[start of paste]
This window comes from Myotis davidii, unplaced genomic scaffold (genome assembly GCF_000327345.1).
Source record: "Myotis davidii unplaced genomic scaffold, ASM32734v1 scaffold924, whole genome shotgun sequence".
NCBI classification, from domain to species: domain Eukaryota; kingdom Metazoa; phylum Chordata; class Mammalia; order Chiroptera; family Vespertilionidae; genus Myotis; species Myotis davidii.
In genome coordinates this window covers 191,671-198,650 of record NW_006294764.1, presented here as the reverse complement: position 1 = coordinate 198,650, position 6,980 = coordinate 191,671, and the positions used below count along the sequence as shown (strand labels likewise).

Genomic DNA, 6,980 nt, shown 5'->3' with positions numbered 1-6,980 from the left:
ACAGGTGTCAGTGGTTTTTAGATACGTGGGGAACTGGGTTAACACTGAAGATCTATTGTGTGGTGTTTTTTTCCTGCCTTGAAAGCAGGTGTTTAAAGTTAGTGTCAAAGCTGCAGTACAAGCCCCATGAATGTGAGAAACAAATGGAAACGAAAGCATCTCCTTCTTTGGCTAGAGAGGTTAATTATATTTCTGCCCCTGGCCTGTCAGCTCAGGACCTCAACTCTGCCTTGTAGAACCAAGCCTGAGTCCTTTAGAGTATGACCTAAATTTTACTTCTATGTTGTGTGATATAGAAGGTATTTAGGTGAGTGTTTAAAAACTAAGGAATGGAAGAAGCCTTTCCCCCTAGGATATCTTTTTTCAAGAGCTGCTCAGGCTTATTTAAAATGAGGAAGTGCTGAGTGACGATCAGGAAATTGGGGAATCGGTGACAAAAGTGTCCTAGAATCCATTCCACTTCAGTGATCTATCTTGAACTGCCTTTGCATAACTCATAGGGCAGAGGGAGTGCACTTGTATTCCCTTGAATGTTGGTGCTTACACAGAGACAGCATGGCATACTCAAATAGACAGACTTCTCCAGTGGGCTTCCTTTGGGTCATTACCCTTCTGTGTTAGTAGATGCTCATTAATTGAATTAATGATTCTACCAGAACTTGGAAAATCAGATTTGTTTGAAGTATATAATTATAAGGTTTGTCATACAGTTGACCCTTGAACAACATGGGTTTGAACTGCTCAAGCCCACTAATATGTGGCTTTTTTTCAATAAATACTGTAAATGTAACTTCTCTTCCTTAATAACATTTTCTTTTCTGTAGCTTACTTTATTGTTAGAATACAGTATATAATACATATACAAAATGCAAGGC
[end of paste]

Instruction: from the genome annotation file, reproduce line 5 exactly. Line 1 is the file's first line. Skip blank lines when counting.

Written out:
Genomic DNA, 6,980 nt, shown 5'->3' with positions numbered 1-6,980 from the left: